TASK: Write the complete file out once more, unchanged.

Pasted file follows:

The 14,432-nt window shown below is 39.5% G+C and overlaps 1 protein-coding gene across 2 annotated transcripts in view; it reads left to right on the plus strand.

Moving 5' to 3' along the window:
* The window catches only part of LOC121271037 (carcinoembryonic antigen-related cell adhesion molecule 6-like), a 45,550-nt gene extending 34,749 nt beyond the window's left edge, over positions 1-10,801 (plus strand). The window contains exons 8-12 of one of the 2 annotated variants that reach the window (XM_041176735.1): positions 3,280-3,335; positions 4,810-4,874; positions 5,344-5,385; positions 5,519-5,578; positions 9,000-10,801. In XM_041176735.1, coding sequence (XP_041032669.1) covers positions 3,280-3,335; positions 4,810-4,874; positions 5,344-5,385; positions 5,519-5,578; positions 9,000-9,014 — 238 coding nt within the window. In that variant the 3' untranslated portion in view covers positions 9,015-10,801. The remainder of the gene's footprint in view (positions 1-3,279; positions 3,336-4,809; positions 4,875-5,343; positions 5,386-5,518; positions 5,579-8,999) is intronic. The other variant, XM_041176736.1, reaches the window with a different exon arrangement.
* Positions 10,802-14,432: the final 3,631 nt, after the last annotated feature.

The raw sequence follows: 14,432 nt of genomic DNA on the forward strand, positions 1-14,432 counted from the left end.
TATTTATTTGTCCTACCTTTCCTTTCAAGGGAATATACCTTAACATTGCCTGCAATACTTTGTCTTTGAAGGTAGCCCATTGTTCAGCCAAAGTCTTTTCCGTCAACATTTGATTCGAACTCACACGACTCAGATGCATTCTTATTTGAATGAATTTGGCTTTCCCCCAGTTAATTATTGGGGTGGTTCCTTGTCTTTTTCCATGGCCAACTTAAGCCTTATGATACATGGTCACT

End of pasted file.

The 14,432-nt window shown below is 39.5% G+C and overlaps 1 protein-coding gene across 2 annotated transcripts in view; it reads left to right on the plus strand.

Moving 5' to 3' along the window:
* The window catches only part of LOC121271037 (carcinoembryonic antigen-related cell adhesion molecule 6-like), a 45,550-nt gene extending 34,749 nt beyond the window's left edge, over positions 1-10,801 (plus strand). The window contains exons 8-12 of one of the 2 annotated variants that reach the window (XM_041176735.1): positions 3,280-3,335; positions 4,810-4,874; positions 5,344-5,385; positions 5,519-5,578; positions 9,000-10,801. In XM_041176735.1, coding sequence (XP_041032669.1) covers positions 3,280-3,335; positions 4,810-4,874; positions 5,344-5,385; positions 5,519-5,578; positions 9,000-9,014 — 238 coding nt within the window. In that variant the 3' untranslated portion in view covers positions 9,015-10,801. The remainder of the gene's footprint in view (positions 1-3,279; positions 3,336-4,809; positions 4,875-5,343; positions 5,386-5,518; positions 5,579-8,999) is intronic. The other variant, XM_041176736.1, reaches the window with a different exon arrangement.
* Positions 10,802-14,432: the final 3,631 nt, after the last annotated feature.

The raw sequence follows: 14,432 nt of genomic DNA on the forward strand, positions 1-14,432 counted from the left end.
TATTTATTTGTCCTACCTTTCCTTTCAAGGGAATATACCTTAACATTGCCTGCAATACTTTGTCTTTGAAGGTAGCCCATTGTTCAGCCAAAGTCTTTTCCGTCAACATTTGATTCGAACTCACACGACTCAGATGCATTCTTATTTGAATGAATTTGGCTTTCCCCCAGTTAATTATTGGGGTGGTTCCTTGTCTTTTTCCATGGCCAACTTAAGCCTTATGATACATGGTCACT